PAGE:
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Singtel Carnival brings a day of fun to special needs students

1,600 students attend the safari-themed event held at the Singapore Expo on Wednesday

Members of Singtel's management including (from right) Arthur Lang, CEO, International; group CEO Chua Sock Koong; and Yuen Kuan Moon, chairman of the STLF and CEO Consumer Singapore, chaperoning the students at the carnival.


ALISTER ONG has cerebral palsy, but that has not stopped him from overcoming the odds.

The 26-year-old graduate from Singapore Management University is now an employee at Singtel. Working in its Group Sustainability department, Mr Ong taps his personal experience to help the company foster diversity and inclusion in the workplace.

Mr Ong was also one of the many volunteers at Singtel Carnival, Singapore's largest event dedicated to children with special needs.

About 1,600 students from 14 special education schools (SPED) - including those from the Singtel Touching Lives Fund's (STLF) six beneficiary SPED schools - were at the safari-themed event held at the Singapore Expo on Wednesday.

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More than 2,000 employees from Singtel and Singapore Business Network on Disability (SBNoD) companies, a community of businesses in Singapore which share expertise to advance inclusion for the disabled, volunteered at the event.

This is the third year running that Singtel was joined by its fellow members in SBNoD - which include Bank of America Merrill Lynch, Barclays, Deloitte and Bloomberg - in hosting and chaperoning the students.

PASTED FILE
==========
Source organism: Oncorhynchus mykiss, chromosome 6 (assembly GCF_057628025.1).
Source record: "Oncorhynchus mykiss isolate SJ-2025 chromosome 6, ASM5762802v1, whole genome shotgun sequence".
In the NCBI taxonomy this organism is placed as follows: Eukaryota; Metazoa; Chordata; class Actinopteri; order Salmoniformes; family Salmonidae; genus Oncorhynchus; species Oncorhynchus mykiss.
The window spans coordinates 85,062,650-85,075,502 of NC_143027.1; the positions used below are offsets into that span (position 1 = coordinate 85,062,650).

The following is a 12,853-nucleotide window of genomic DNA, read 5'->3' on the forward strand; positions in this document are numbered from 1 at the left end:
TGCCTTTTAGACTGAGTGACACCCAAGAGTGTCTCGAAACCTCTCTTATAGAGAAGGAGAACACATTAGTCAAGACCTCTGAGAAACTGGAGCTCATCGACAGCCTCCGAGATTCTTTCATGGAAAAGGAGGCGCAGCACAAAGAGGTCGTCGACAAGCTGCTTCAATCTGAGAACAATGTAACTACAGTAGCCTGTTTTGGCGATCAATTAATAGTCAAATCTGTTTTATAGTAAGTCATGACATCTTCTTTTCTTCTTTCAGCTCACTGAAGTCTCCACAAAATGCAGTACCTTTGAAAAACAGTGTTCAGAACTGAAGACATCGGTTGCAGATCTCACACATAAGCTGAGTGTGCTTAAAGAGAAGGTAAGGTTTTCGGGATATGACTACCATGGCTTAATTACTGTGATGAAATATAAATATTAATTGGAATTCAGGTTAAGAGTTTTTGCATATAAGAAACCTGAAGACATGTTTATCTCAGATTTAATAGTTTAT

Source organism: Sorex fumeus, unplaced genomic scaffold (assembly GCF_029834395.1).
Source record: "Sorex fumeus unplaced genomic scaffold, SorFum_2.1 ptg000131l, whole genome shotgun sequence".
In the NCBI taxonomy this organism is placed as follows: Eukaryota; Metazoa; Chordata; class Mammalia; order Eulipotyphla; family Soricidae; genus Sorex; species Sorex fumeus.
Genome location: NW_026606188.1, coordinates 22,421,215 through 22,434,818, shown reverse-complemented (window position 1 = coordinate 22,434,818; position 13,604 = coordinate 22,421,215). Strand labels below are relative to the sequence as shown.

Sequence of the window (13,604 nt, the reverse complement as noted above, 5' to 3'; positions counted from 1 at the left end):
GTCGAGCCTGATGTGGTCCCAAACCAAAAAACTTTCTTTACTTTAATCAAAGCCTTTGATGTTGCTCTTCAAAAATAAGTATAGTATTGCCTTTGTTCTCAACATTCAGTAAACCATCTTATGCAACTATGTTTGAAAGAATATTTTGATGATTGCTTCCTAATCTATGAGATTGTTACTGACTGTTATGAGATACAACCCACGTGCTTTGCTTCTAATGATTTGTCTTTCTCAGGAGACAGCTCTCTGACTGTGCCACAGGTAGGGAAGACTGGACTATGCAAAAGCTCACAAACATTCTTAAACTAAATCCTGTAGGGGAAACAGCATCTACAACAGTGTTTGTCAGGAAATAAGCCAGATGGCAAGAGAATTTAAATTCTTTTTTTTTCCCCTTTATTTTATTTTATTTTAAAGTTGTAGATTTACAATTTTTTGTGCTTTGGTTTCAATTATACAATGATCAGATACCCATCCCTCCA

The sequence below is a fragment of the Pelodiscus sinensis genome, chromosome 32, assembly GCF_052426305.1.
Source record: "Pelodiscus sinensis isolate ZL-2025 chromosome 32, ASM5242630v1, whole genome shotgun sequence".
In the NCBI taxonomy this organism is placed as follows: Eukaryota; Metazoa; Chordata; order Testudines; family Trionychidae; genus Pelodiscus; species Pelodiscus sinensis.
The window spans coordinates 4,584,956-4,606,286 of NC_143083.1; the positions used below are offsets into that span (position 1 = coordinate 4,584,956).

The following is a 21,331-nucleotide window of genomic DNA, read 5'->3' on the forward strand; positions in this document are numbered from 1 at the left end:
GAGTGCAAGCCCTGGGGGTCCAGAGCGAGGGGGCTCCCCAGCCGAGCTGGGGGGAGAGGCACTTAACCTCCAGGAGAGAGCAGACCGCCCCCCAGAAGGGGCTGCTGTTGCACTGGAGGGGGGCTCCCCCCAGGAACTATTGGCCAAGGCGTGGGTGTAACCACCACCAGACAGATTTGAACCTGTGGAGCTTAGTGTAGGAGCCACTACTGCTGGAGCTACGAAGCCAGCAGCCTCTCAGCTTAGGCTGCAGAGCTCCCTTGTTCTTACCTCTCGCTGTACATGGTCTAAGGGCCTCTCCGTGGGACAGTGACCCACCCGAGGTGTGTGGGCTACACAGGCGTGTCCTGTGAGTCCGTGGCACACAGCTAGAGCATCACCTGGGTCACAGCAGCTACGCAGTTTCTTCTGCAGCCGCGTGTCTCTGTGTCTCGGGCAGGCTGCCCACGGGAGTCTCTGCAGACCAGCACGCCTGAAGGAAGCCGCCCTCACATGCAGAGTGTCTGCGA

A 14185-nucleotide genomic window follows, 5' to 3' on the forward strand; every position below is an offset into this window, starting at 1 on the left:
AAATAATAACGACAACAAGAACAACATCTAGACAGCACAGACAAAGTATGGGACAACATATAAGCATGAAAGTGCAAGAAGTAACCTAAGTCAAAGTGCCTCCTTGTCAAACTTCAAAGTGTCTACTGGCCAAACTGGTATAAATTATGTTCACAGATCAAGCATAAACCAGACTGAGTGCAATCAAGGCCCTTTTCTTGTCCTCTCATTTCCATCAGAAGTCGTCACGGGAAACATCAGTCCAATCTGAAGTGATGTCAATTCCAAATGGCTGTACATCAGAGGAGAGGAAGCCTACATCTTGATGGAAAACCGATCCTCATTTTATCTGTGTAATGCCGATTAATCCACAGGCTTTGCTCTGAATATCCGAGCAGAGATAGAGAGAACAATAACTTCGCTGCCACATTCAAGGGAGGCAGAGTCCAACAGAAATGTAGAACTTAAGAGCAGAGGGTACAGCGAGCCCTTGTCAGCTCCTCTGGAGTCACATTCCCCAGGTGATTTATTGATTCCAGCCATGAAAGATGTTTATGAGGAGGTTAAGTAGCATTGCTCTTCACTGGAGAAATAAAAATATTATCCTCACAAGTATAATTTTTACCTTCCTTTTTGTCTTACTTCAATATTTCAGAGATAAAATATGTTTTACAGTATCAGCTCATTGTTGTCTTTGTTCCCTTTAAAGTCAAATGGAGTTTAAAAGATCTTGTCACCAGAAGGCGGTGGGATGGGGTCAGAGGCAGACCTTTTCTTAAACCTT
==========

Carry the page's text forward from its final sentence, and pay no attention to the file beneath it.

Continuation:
Yuen Kuan Moon, chairman of the STLF and CEO Consumer Singapore at Singtel, said: "We've been organising the Singtel Carnival for seven years now, and it's always been a delight to see the children have a great time. We invite all the SPEDs in Singapore, and we are always looking at how to do it on a larger scale with various considerations such as logistics and manpower, as each student will have to be chaperoned by a staff volunteer."

Andrew Buay, Singtel's vice-president of group sustainability, said that such an event allows staff to interact and build empathy with this segment of society.

Mr Buay added: "There is no end to building an inclusive society, and this change will not take place overnight. Such an event will encourage families and parents of children with special needs to achieve more in terms of employment. We need to build an ecosystem where different parties, which include families and corporates, work together as a collective unit."

Suzana Soo, principal, MINDS Lee Kong Chian Gardens School, said: "The carnival provided under STLF has been playing an important role in our students' well-being. It presents an effective learning platform for our students to develop their social skills. The huge indoor play area filled with a wide range of activities at the Singapore Expo has given our students ample opportunity to engage in exciting games and interact with many other people. This goes a long way to help the students gain self-confidence."

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